Wilde recalled that a friend of hers, Amy Maras, told her in January that she was closing her Stargazers store in Fish Creek’s Founder’s Square and that it would be available for rent. Wilde contacted Maras to ask if the space was still available, but someone else was renting it.
However, Maras told Wilde that the space is open on Cedar Court next to the Touch of the World gift and accessory store. Within a week, Wilde was in his new store and ready to open just in time for the July 4th vacation.
Well, mostly ready. Castle Art did not have any display cases, not even a cash register at the time (both are now installed).
âIt was kind of like having our tent in the building. It was so last minute,â Wilde said.
The store’s first month of operation “went pretty well,” Wilde said, although some slower days caused her to question her decision. She said the advice from her mentor at SCORE, a national small business resource organization with a chapter in Green Bay, gave her confidence.
âOn slowing days, I would sit here thinking, ‘Oh my God, what have I done?’â Said Wilde. “But my mentor said (to) rent, a mortgage is too high. Rent first and see how it goes. The rent is high, but so is the traffic. People walk by and stop.”
She also paid tribute to the government grants she requested to help her decide to take the plunge. She learned that 40% of the loan given to her by the United States Small Business Administration’s Salary Protection Program would be forfeited if applied to a storefront rent, and she also got a loan. Economic Disaster (EIDL) from the SBA and “We’re All In” Small Business Grant from the Wisconsin Economic Development Corp., funded by the federal CARES Act.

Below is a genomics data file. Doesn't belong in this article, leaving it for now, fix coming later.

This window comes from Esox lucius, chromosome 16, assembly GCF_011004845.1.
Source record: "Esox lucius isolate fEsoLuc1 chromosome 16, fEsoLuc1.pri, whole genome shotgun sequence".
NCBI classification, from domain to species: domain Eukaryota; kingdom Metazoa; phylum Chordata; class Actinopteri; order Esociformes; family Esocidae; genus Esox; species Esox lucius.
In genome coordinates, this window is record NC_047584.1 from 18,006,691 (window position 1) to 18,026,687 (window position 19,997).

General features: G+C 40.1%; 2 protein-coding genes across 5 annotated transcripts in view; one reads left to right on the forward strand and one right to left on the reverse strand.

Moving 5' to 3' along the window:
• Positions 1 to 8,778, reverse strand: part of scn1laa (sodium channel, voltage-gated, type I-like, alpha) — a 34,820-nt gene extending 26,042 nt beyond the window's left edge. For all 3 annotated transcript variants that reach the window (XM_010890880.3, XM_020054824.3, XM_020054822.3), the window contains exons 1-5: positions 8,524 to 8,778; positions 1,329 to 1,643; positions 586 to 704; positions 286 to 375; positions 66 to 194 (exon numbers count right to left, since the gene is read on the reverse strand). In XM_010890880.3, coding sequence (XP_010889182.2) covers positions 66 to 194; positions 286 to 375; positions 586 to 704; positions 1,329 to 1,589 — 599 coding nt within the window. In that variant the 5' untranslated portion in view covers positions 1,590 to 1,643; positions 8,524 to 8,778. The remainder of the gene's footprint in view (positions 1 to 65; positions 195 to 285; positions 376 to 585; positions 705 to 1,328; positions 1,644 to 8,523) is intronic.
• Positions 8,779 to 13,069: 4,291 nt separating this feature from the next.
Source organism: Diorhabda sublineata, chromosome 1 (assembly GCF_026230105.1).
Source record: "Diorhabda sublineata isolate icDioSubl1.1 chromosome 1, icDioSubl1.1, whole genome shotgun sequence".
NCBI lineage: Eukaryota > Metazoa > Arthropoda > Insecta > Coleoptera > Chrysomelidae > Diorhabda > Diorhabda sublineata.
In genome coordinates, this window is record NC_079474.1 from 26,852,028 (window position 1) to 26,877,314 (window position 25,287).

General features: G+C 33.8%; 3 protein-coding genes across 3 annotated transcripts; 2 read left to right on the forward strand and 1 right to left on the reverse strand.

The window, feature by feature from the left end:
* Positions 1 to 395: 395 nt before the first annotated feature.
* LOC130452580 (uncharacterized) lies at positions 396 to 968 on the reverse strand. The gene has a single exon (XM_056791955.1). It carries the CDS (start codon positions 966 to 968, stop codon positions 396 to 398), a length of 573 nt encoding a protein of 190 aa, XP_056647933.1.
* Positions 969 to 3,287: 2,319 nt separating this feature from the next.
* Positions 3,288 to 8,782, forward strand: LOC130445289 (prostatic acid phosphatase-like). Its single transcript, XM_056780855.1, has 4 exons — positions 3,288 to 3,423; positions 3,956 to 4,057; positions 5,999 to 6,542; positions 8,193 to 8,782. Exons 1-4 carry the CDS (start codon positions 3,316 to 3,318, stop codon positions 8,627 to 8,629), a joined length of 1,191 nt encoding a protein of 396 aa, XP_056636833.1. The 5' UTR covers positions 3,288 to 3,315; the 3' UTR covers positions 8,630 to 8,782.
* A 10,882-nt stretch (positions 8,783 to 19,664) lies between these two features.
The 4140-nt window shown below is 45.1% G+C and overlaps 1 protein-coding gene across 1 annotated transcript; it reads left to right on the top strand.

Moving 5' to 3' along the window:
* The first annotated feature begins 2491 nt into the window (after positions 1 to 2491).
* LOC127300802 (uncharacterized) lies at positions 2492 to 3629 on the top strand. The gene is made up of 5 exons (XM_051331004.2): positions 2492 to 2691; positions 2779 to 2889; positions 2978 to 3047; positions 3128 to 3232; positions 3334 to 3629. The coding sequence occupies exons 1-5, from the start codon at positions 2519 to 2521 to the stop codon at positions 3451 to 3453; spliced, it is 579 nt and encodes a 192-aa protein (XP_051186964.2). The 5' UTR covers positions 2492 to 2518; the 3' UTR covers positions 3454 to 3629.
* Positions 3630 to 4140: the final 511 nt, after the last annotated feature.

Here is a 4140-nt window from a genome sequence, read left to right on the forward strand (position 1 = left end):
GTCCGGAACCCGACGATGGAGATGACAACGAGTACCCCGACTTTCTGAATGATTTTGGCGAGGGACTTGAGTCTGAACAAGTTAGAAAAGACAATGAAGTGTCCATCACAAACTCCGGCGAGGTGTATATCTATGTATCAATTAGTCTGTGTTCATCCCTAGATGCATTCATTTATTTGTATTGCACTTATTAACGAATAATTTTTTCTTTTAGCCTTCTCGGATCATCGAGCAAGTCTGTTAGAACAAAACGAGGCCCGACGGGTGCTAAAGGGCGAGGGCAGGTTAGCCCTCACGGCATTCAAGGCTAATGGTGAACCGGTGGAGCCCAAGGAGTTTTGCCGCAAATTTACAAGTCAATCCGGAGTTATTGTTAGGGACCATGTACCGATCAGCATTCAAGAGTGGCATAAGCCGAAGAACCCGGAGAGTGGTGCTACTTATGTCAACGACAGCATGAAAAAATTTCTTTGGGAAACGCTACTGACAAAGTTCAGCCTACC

âI’ve applied for so many grants, I feel like I could be a professional grant writer,â Wilde said with a chuckle.
But Wilde is operational. She still lives in Green Bay and commutes to work while planning to put down roots next summer.
And she is grateful that she is fortunate enough to be able to do so with the help of her family, friends, business partners and partners, as well as the funds she has secured through the COVID crisis. 19 who otherwise could have closed it.
âThe benefit is the ability to work during the pandemic,â Wilde said. âNow I can sleep through the night. “
for your information
Castle Art & Import is located at 9422 Cedar Court, # 4, Fish Creek. It is open from 10 a.m. to 6 p.m. Monday to Saturday and from 10 a.m. to 5 p.m. Sunday until October 31. For more information, call 920-737-2995 or visit castleart.com or facebook.com/castleart.
Contact Christopher Clough at 920-741-7952, 920-562-8900 or [email protected]